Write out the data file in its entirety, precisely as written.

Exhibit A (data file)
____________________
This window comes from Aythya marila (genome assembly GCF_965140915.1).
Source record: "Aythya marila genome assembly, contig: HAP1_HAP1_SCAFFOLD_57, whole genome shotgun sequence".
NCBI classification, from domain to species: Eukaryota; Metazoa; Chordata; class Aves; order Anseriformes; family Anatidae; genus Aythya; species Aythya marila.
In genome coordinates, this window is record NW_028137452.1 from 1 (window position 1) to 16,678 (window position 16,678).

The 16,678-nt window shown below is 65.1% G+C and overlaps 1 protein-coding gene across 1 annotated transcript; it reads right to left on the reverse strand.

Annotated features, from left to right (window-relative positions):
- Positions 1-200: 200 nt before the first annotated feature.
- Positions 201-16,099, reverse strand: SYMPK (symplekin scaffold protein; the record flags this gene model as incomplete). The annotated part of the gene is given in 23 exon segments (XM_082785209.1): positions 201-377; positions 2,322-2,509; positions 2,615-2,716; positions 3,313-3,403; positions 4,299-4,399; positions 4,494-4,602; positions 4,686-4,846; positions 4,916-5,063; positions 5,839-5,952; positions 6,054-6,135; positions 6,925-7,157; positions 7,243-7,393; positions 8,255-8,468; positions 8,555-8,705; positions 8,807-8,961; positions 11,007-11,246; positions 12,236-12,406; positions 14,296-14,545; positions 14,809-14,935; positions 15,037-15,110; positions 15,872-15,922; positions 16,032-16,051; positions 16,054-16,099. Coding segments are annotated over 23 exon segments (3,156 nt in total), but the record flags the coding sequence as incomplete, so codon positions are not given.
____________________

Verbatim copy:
This window comes from Aythya marila (genome assembly GCF_965140915.1).
Source record: "Aythya marila genome assembly, contig: HAP1_HAP1_SCAFFOLD_57, whole genome shotgun sequence".
NCBI classification, from domain to species: Eukaryota; Metazoa; Chordata; class Aves; order Anseriformes; family Anatidae; genus Aythya; species Aythya marila.
In genome coordinates, this window is record NW_028137452.1 from 1 (window position 1) to 16,678 (window position 16,678).

The 16,678-nt window shown below is 65.1% G+C and overlaps 1 protein-coding gene across 1 annotated transcript; it reads right to left on the reverse strand.

Annotated features, from left to right (window-relative positions):
- Positions 1-200: 200 nt before the first annotated feature.
- Positions 201-16,099, reverse strand: SYMPK (symplekin scaffold protein; the record flags this gene model as incomplete). The annotated part of the gene is given in 23 exon segments (XM_082785209.1): positions 201-377; positions 2,322-2,509; positions 2,615-2,716; positions 3,313-3,403; positions 4,299-4,399; positions 4,494-4,602; positions 4,686-4,846; positions 4,916-5,063; positions 5,839-5,952; positions 6,054-6,135; positions 6,925-7,157; positions 7,243-7,393; positions 8,255-8,468; positions 8,555-8,705; positions 8,807-8,961; positions 11,007-11,246; positions 12,236-12,406; positions 14,296-14,545; positions 14,809-14,935; positions 15,037-15,110; positions 15,872-15,922; positions 16,032-16,051; positions 16,054-16,099. Coding segments are annotated over 23 exon segments (3,156 nt in total), but the record flags the coding sequence as incomplete, so codon positions are not given.